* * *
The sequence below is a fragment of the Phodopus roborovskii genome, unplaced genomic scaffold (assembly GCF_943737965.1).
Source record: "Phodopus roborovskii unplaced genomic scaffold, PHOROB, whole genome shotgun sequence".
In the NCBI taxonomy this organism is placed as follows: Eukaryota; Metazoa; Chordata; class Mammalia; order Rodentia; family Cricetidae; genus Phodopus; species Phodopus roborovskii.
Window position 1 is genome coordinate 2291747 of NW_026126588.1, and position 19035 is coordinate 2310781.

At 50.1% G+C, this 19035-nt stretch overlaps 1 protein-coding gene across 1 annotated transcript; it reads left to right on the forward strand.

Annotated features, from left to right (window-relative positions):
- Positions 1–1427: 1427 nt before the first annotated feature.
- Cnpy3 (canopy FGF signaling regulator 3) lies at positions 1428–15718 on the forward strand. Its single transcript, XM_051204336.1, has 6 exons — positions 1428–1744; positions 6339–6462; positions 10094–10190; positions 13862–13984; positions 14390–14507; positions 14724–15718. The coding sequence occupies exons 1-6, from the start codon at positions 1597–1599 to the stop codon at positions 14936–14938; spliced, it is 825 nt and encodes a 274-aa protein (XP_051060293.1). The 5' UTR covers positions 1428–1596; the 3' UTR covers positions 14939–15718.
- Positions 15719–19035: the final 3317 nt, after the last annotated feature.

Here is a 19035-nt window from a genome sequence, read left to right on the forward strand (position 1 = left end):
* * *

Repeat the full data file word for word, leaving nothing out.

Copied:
The sequence below is a fragment of the Phodopus roborovskii genome, unplaced genomic scaffold (assembly GCF_943737965.1).
Source record: "Phodopus roborovskii unplaced genomic scaffold, PHOROB, whole genome shotgun sequence".
In the NCBI taxonomy this organism is placed as follows: Eukaryota; Metazoa; Chordata; class Mammalia; order Rodentia; family Cricetidae; genus Phodopus; species Phodopus roborovskii.
Window position 1 is genome coordinate 2291747 of NW_026126588.1, and position 19035 is coordinate 2310781.

At 50.1% G+C, this 19035-nt stretch overlaps 1 protein-coding gene across 1 annotated transcript; it reads left to right on the forward strand.

Annotated features, from left to right (window-relative positions):
- Positions 1–1427: 1427 nt before the first annotated feature.
- Cnpy3 (canopy FGF signaling regulator 3) lies at positions 1428–15718 on the forward strand. Its single transcript, XM_051204336.1, has 6 exons — positions 1428–1744; positions 6339–6462; positions 10094–10190; positions 13862–13984; positions 14390–14507; positions 14724–15718. The coding sequence occupies exons 1-6, from the start codon at positions 1597–1599 to the stop codon at positions 14936–14938; spliced, it is 825 nt and encodes a 274-aa protein (XP_051060293.1). The 5' UTR covers positions 1428–1596; the 3' UTR covers positions 14939–15718.
- Positions 15719–19035: the final 3317 nt, after the last annotated feature.

Here is a 19035-nt window from a genome sequence, read left to right on the forward strand (position 1 = left end):